In 1937, he opened the Western North Carolina dealership for Cadillac-LaSalle, later adding marques including Pontiac. “Celebrities such as Bob Hope and President Franklin Roosevelt rode in Harry’s cars when they came to town,” she says, noting that he acquired most of the collection through the dealership.


In 1953, he purchased Biltmore Industries and was able to maintain the weaving business until 1981, producing Biltmore Homespun. This also allowed him to use some of the space for the cars.

His mechanics, technicians, and artisans restored each vehicle as closely as possible to original condition. The museum, opened June 20, 1966, can now be visited April through December as part of Grovewood Village.

A community supporter, Blomberg was a member of the Kiwanis Club, the Masons and the Shriners and also served on the board of directors of St. Joseph Hospital.


He even saved Old Kentucky Home from demolition in 1941, then sold it back to the Wolfe family three months later because he believed it rightfully was theirs. Today, it is a memorial for the great writer and was dedicated a National Historic Landmark on May 5, 1973.

Blomberg died in 1991. His dealership, moved in 1967 and now known as Harry’s on the Hill, is run by his granddaughter Pat Grimes. And daughters Barbara and Marilyn and son-in-law, S.M. “Buddy” Patton, reformulated Biltmore Industries, opening Grovewood Gallery and working artist studios. Today the complex is known as Grovewood Village.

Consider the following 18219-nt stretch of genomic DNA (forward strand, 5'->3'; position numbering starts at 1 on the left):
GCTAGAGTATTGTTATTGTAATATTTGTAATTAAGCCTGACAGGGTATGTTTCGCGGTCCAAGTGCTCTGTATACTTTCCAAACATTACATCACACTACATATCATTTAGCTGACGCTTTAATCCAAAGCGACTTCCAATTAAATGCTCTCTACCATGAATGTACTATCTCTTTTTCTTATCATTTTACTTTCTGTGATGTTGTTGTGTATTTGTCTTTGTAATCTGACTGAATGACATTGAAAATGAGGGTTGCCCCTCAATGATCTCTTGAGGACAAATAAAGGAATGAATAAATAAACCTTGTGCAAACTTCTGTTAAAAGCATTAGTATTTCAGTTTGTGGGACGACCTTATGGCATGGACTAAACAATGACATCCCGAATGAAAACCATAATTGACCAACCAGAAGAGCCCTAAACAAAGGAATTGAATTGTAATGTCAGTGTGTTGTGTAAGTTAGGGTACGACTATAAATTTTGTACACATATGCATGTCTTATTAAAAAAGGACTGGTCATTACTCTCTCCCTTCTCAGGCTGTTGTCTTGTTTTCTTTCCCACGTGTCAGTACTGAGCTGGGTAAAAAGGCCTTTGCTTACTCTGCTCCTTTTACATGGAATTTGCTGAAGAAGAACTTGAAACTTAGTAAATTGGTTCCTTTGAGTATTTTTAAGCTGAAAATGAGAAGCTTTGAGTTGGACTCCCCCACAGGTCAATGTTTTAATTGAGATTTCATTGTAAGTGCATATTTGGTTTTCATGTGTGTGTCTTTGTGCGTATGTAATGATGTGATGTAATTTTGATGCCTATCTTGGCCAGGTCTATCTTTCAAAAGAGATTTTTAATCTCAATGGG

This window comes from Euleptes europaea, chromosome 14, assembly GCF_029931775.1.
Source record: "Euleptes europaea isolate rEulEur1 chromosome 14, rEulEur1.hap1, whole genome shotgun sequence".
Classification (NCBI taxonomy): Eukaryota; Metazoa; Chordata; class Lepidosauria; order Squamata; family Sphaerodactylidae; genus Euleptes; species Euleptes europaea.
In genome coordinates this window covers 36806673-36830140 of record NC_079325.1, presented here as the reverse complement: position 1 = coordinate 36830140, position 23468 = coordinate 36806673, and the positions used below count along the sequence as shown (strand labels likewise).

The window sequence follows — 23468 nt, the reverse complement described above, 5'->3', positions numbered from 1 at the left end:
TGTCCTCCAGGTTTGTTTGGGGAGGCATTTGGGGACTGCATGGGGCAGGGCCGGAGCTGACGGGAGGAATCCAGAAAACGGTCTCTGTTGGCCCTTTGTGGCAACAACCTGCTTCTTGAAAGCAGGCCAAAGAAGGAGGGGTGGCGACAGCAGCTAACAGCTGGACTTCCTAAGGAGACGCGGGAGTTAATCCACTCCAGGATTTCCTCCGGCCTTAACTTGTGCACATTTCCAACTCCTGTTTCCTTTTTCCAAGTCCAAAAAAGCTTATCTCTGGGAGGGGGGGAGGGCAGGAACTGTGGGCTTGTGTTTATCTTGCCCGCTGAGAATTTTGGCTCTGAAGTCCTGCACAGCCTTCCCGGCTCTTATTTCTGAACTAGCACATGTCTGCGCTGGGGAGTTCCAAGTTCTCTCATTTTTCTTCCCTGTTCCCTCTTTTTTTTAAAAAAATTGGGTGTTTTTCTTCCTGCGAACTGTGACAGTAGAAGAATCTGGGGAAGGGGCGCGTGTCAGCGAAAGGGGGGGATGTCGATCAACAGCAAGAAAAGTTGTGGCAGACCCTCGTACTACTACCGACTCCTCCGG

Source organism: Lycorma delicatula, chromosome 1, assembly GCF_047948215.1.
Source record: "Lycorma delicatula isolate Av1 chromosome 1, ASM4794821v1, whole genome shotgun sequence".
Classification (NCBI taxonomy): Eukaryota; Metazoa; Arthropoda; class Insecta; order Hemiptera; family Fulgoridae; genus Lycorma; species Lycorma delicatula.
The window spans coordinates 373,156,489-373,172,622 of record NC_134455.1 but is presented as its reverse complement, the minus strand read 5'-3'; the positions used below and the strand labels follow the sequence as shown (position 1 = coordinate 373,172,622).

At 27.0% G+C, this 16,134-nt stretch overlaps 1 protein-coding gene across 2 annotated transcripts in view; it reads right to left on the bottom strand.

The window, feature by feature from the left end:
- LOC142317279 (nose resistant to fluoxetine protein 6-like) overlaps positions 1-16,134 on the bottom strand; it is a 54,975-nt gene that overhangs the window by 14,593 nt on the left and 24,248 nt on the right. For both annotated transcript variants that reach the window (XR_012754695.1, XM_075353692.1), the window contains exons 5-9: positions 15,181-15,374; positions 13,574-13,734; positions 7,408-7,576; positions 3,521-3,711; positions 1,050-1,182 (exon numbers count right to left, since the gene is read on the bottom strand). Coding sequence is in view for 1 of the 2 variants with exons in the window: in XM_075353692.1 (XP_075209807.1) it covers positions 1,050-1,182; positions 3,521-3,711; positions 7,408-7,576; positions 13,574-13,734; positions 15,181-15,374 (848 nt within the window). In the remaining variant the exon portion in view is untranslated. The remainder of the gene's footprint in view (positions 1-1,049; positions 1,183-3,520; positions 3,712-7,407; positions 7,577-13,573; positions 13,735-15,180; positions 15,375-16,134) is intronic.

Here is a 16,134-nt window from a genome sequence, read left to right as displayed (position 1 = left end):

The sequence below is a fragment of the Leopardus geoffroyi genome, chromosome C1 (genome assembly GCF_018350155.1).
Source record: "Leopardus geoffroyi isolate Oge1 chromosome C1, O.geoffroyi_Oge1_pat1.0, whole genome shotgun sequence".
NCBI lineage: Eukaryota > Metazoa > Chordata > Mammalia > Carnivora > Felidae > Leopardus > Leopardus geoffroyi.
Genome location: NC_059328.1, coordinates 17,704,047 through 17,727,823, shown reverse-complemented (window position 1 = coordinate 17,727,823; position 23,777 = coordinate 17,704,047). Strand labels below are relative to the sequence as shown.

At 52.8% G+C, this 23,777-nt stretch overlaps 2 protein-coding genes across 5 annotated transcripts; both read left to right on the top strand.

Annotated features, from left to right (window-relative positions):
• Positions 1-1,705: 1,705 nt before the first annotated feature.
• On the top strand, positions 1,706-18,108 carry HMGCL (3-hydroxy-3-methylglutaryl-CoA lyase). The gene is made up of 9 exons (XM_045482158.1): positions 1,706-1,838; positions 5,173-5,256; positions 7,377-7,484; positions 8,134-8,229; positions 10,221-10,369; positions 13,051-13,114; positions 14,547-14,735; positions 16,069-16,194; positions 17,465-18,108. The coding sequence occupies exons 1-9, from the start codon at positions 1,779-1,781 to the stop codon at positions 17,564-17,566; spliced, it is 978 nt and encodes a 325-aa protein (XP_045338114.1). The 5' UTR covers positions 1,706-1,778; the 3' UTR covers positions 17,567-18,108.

In addition to the cars, the building housing them is very special. “The museum offers a peek into an important part of Asheville’s past,” Van Matre explains. “It’s such a unique space, very rustic, and there’s no air-conditioning, but it’s chock-full of character.”


Among the details are custom-made Roycroft chandeliers (circa 1918) designed by Karl Kipp, the noted Arts and Crafts metalworker.

Here, too, others have found enlightenment, Van Matre explains: “Visitors just love that the building bears marks of the mountain artisans who worked here long ago, such as thought-provoking quotes inscribed on the overhead beams and chandeliers, which were chosen to act as words of wisdom for Biltmore Industries’ employees.”

Harry’s Cars
•1922 American La France Fire Truck –– Custom-built in Elmira, New York, and delivered to Asheville on November 3, 1922, this truck served the city for more than 40 years and was then sold to Blomberg’s dealership where it was restored.


The Type 75 chain-drive fire truck has a six-cylinder gasoline engine and delivers 750 gallons of water per minute through a positive-displacement, bronze rotary gear pump, explains Tom Anders, the museum manager. And, it has a chemical hose tank. The radiator and carbide headlamp is German silver, the ladders are made of seasoned ash and the leather-covered seat is horse hair filled.

•1927 REO Flying Cloud –– REO are the initials of Ransom Eli Olds, who pioneered the use of a stationary assembly line in the automotive industry. He founded the Olds Motor Vehicle Company in 1897 (later Oldsmobile and a General Motors division) and the REO Motor Car Company in 1905.